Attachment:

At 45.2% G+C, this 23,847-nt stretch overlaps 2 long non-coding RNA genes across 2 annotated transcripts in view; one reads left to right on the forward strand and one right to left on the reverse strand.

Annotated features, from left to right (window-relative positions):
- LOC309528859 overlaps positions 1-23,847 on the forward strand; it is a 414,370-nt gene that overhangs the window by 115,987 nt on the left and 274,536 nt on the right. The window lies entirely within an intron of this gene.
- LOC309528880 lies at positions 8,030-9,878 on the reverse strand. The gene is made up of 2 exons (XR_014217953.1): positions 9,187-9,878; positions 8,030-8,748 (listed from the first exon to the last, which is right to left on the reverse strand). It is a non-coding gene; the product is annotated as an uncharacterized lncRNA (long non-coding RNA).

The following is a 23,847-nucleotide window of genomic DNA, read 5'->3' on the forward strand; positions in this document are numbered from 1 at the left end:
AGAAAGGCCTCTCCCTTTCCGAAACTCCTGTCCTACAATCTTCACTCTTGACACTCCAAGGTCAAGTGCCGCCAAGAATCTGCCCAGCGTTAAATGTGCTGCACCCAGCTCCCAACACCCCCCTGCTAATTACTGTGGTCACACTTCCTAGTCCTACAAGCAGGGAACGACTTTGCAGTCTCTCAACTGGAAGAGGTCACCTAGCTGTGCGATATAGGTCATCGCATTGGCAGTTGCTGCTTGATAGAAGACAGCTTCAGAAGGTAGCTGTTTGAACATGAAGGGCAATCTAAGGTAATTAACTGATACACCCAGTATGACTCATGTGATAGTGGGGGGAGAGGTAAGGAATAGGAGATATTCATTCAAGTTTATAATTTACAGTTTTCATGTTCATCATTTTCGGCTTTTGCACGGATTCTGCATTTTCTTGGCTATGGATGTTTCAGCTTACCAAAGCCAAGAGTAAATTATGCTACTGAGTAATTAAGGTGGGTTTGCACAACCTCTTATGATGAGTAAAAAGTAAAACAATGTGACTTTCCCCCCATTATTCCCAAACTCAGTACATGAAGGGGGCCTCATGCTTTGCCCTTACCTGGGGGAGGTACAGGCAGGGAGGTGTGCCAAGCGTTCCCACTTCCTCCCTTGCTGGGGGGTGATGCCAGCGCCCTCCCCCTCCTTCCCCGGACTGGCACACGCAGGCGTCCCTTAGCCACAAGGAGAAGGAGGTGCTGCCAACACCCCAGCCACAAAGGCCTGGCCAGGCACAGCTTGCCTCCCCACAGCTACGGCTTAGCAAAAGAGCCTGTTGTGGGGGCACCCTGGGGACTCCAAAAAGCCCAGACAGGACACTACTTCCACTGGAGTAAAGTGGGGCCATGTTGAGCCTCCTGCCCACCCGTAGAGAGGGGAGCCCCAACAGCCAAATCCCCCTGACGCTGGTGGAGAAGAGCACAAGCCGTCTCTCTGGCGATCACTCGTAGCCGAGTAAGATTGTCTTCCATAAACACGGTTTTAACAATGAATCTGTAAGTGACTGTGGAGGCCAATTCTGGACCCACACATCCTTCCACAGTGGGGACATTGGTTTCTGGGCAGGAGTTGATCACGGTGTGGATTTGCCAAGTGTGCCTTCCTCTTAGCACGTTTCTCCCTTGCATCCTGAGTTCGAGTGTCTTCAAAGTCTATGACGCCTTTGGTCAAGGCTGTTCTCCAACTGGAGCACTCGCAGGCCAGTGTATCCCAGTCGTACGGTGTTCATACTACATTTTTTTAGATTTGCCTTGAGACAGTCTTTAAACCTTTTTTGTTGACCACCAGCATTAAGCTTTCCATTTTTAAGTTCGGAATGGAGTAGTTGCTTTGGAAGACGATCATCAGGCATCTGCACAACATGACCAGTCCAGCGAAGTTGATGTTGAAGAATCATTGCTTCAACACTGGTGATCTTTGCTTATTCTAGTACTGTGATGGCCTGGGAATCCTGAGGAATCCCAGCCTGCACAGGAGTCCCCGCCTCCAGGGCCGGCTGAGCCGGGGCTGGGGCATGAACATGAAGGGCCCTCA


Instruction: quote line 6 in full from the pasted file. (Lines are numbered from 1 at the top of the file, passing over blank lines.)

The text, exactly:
AGAAAGGCCTCTCCCTTTCCGAAACTCCTGTCCTACAATCTTCACTCTTGACACTCCAAGGTCAAGTGCCGCCAAGAATCTGCCCAGCGTTAAATGTGCTGCACCCAGCTCCCAACACCCCCCTGCTAATTACTGTGGTCACACTTCCTAGTCCTACAAGCAGGGAACGACTTTGCAGTCTCTCAACTGGAAGAGGTCACCTAGCTGTGCGATATAGGTCATCGCATTGGCAGTTGCTGCTTGATAGAAGACAGCTTCAGAAGGTAGCTGTTTGAACATGAAGGGCAATCTAAGGTAATTAACTGATACACCCAGTATGACTCATGTGATAGTGGGGGGAGAGGTAAGGAATAGGAGATATTCATTCAAGTTTATAATTTACAGTTTTCATGTTCATCATTTTCGGCTTTTGCACGGATTCTGCATTTTCTTGGCTATGGATGTTTCAGCTTACCAAAGCCAAGAGTAAATTATGCTACTGAGTAATTAAGGTGGGTTTGCACAACCTCTTATGATGAGTAAAAAGTAAAACAATGTGACTTTCCCCCCATTATTCCCAAACTCAGTACATGAAGGGGGCCTCATGCTTTGCCCTTACCTGGGGGAGGTACAGGCAGGGAGGTGTGCCAAGCGTTCCCACTTCCTCCCTTGCTGGGGGGTGATGCCAGCGCCCTCCCCCTCCTTCCCCGGACTGGCACACGCAGGCGTCCCTTAGCCACAAGGAGAAGGAGGTGCTGCCAACACCCCAGCCACAAAGGCCTGGCCAGGCACAGCTTGCCTCCCCACAGCTACGGCTTAGCAAAAGAGCCTGTTGTGGGGGCACCCTGGGGACTCCAAAAAGCCCAGACAGGACACTACTTCCACTGGAGTAAAGTGGGGCCATGTTGAGCCTCCTGCCCACCCGTAGAGAGGGGAGCCCCAACAGCCAAATCCCCCTGACGCTGGTGGAGAAGAGCACAAGCCGTCTCTCTGGCGATCACTCGTAGCCGAGTAAGATTGTCTTCCATAAACACGGTTTTAACAATGAATCTGTAAGTGACTGTGGAGGCCAATTCTGGACCCACACATCCTTCCACAGTGGGGACATTGGTTTCTGGGCAGGAGTTGATCACGGTGTGGATTTGCCAAGTGTGCCTTCCTCTTAGCACGTTTCTCCCTTGCATCCTGAGTTCGAGTGTCTTCAAAGTCTATGACGCCTTTGGTCAAGGCTGTTCTCCAACTGGAGCACTCGCAGGCCAGTGTATCCCAGTCGTACGGTGTTCATACTACATTTTTTTAGATTTGCCTTGAGACAGTCTTTAAACCTTTTTTGTTGACCACCAGCATTAAGCTTTCCATTTTTAAGTTCGGAATGGAGTAGTTGCTTTGGAAGACGATCATCAGGCATCTGCACAACATGACCAGTCCAGCGAAGTTGATGTTGAAGAATCATTGCTTCAACACTGGTGATCTTTGCTTATTCTAGTACTGTGATGGCCTGGGAATCCTGAGGAATCCCAGCCTGCACAGGAGTCCCCGCCTCCAGGGCCGGCTGAGCCGGGGCTGGGGCATGAACATGAAGGGCCCTCA